I’ll end with that we do need a better solution and if I could afford an electric/hybrid car I would have changed long ago. I also stay as far away from downtown as I possibly can, except when I go to my doctor. I don’t go for drinks, dinner or movies downtown because parking is expensive, roads are blocked and I feel like I’m bad just because I have a car. I’m an environmental advocate but I also can’t afford to buy an $800 bike and I can’t sell my car. So before we blame another group the best solution is to work together, which means listening reasonably to all sides, not believing one way is the only and right way.

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Vancouver Lives On as the No Fun City

Ever wonder why Vancouver, BC, home of the 2010 Olympics, wild outback of early lumber and gold rush thrills got the moniker of the “No Fun City”? Well, I have because I live here. Did it get this label because of a lack of venues for the arts, whether paintings, dance, acting or music or was it that everything closed down early?

Well, it’s some of both, plus more. Restaurants usually have to stop serving alcohol at 11:30 and close by midnight. Other clubs have to close by 2 am, unless you’re on the downtown strip, which stays open till 3 am but then you have to deal with other issues such as drunk 20-somethings fighting. Taxis are expensive, parking more so. Transit doesn’t run often enough, with the SkyTrain stopping around 12:30. If they ran the SkyTrain on the half hour through the night people wouldn’t be stranded or having to fish out big sums of cash. I live ten minutes from downtown and it can cost $20 for taxi. Some forethought on the city’s part would make transit better and lessen the chance of people driving after drinking because it’s the cheapest way home.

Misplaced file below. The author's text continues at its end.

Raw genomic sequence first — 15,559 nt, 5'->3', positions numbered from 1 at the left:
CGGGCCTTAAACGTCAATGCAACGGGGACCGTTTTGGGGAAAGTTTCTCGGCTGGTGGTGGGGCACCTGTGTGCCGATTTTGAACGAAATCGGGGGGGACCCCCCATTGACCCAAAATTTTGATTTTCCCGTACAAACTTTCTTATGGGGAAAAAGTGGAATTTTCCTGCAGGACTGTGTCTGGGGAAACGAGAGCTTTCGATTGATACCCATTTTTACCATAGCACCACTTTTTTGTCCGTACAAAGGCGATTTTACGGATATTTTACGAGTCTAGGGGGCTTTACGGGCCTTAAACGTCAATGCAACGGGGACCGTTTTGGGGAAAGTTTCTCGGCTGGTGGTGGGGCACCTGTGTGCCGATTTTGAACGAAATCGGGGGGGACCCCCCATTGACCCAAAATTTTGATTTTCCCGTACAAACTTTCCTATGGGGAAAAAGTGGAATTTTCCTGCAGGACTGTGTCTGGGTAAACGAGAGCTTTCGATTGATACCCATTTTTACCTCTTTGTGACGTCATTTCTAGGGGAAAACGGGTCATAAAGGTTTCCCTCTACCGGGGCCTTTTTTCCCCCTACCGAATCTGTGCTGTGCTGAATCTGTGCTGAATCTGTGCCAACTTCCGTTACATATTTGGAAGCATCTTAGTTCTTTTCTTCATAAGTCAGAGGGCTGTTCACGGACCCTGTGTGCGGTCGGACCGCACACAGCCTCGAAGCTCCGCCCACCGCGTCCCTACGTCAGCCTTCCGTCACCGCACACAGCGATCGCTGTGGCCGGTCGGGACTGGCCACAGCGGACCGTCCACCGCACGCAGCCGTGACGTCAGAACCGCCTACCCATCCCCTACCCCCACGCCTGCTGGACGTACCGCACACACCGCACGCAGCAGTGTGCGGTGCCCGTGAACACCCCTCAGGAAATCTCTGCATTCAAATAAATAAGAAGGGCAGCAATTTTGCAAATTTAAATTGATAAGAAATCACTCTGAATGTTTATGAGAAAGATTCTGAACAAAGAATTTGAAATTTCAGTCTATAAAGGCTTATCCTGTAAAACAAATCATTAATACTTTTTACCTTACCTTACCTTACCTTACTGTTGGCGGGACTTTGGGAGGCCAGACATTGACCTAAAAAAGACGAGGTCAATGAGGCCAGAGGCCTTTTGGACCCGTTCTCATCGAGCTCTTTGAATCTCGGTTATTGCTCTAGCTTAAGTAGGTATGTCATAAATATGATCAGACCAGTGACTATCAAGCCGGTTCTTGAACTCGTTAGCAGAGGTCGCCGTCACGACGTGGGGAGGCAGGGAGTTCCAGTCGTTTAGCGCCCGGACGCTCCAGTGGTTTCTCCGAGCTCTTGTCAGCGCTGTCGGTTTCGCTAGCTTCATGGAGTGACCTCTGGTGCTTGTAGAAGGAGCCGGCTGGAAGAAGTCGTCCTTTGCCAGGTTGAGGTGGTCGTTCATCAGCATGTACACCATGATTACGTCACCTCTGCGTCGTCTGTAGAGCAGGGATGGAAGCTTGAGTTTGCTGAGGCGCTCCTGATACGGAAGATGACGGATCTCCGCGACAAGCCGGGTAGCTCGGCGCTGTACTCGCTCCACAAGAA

So let’s see: not enough live venues, early closing, expensive or inadequate transportation, concentrating everyone in one area which exacerbates the testosterone levels. That’s almost enough but it turns out there is such a rat’s nest of red tape for restaurant and pub owners that it makes having fun more difficult. There are places that aren’t allowed to have any dance floors, such as the E. Van extablishments. Some of them manage live bands but they’d be slapped silly should they entertain a dance floor. So people get up and dance in front of their tables or at the tiny spot in front of the stage.

Even though the mayor declared we’d beat our “no fun” status during the Olympics, again that was very localized downtown without allowing other thriving communities to participate or even extend their hours. Montreal has a soft closing of 4 am and when I was there a few years ago we never went to bed before 4. Sometimes it was a little pub where we just sat and talked. No crazy violence erupted. Once it was a pizza restaurant.

It turns out that the red tap that wraps up the fun runs to naming your pub or restaurant. A new restaurant on Main St., one of the Boho

Scout Magazine

trendy, artsy areas wanted to name their place the Fast Food Disco. Since it seems it’s the BC Liquor Control Board (BCLCB) that actually approves names of establishments that serve booze the owners already knew that “disco” wouldn’t be approved because it would indicate a nightclub. They actually had to do the signs and finish the restaurant first before applying for the license. They even had a webpage. But good ole BCLCB said you can’t serve alcohol with fast food. The owners cited that they were using irony because their menu is not fast food. It includes that homey cooking of the 50s & 60s, meatloaf, deep fried Mars Bars (I shudder to think of the jello creatures they might serve). The restaurant changed their name to the Rumpus Room because the BCLCB wouldn’t buckle.